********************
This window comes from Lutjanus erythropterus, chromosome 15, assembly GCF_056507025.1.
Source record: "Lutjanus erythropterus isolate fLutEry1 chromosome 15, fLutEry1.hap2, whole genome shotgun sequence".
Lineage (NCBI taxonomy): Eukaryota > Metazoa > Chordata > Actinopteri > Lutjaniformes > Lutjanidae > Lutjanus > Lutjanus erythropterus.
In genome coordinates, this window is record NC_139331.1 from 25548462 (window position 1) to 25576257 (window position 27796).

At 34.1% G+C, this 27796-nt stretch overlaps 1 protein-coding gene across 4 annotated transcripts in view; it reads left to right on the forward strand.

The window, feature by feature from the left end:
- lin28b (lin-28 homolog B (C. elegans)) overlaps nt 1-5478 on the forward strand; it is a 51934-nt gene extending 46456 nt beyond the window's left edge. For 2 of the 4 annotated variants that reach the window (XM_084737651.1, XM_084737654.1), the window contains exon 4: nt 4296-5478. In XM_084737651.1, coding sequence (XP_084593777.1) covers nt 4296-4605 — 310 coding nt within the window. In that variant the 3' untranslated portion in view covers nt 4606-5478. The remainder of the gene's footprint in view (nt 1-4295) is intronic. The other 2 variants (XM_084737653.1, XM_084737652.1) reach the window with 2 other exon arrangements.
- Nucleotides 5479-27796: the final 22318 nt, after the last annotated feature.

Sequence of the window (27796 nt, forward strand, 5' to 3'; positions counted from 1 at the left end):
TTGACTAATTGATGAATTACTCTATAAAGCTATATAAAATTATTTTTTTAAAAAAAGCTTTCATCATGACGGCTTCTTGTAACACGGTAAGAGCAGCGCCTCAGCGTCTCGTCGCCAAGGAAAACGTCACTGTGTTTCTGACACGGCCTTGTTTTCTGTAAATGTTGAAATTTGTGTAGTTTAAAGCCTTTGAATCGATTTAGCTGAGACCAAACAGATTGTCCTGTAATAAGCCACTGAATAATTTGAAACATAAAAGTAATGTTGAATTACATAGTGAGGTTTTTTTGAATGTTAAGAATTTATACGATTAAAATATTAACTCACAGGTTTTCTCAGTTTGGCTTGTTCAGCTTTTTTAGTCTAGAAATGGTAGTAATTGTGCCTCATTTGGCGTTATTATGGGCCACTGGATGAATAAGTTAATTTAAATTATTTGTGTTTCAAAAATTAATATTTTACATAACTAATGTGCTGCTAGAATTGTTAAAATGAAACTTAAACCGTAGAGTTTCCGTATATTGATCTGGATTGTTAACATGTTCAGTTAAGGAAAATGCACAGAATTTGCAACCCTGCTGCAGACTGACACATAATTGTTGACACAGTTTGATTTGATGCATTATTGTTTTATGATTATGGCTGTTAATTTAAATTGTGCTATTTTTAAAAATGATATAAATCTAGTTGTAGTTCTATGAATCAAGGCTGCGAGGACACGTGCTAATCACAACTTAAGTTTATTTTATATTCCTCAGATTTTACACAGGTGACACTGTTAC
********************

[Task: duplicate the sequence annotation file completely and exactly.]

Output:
This window comes from Lutjanus erythropterus, chromosome 15, assembly GCF_056507025.1.
Source record: "Lutjanus erythropterus isolate fLutEry1 chromosome 15, fLutEry1.hap2, whole genome shotgun sequence".
Lineage (NCBI taxonomy): Eukaryota > Metazoa > Chordata > Actinopteri > Lutjaniformes > Lutjanidae > Lutjanus > Lutjanus erythropterus.
In genome coordinates, this window is record NC_139331.1 from 25548462 (window position 1) to 25576257 (window position 27796).

At 34.1% G+C, this 27796-nt stretch overlaps 1 protein-coding gene across 4 annotated transcripts in view; it reads left to right on the forward strand.

The window, feature by feature from the left end:
- lin28b (lin-28 homolog B (C. elegans)) overlaps nt 1-5478 on the forward strand; it is a 51934-nt gene extending 46456 nt beyond the window's left edge. For 2 of the 4 annotated variants that reach the window (XM_084737651.1, XM_084737654.1), the window contains exon 4: nt 4296-5478. In XM_084737651.1, coding sequence (XP_084593777.1) covers nt 4296-4605 — 310 coding nt within the window. In that variant the 3' untranslated portion in view covers nt 4606-5478. The remainder of the gene's footprint in view (nt 1-4295) is intronic. The other 2 variants (XM_084737653.1, XM_084737652.1) reach the window with 2 other exon arrangements.
- Nucleotides 5479-27796: the final 22318 nt, after the last annotated feature.

Sequence of the window (27796 nt, forward strand, 5' to 3'; positions counted from 1 at the left end):
TTGACTAATTGATGAATTACTCTATAAAGCTATATAAAATTATTTTTTTAAAAAAAGCTTTCATCATGACGGCTTCTTGTAACACGGTAAGAGCAGCGCCTCAGCGTCTCGTCGCCAAGGAAAACGTCACTGTGTTTCTGACACGGCCTTGTTTTCTGTAAATGTTGAAATTTGTGTAGTTTAAAGCCTTTGAATCGATTTAGCTGAGACCAAACAGATTGTCCTGTAATAAGCCACTGAATAATTTGAAACATAAAAGTAATGTTGAATTACATAGTGAGGTTTTTTTGAATGTTAAGAATTTATACGATTAAAATATTAACTCACAGGTTTTCTCAGTTTGGCTTGTTCAGCTTTTTTAGTCTAGAAATGGTAGTAATTGTGCCTCATTTGGCGTTATTATGGGCCACTGGATGAATAAGTTAATTTAAATTATTTGTGTTTCAAAAATTAATATTTTACATAACTAATGTGCTGCTAGAATTGTTAAAATGAAACTTAAACCGTAGAGTTTCCGTATATTGATCTGGATTGTTAACATGTTCAGTTAAGGAAAATGCACAGAATTTGCAACCCTGCTGCAGACTGACACATAATTGTTGACACAGTTTGATTTGATGCATTATTGTTTTATGATTATGGCTGTTAATTTAAATTGTGCTATTTTTAAAAATGATATAAATCTAGTTGTAGTTCTATGAATCAAGGCTGCGAGGACACGTGCTAATCACAACTTAAGTTTATTTTATATTCCTCAGATTTTACACAGGTGACACTGTTAC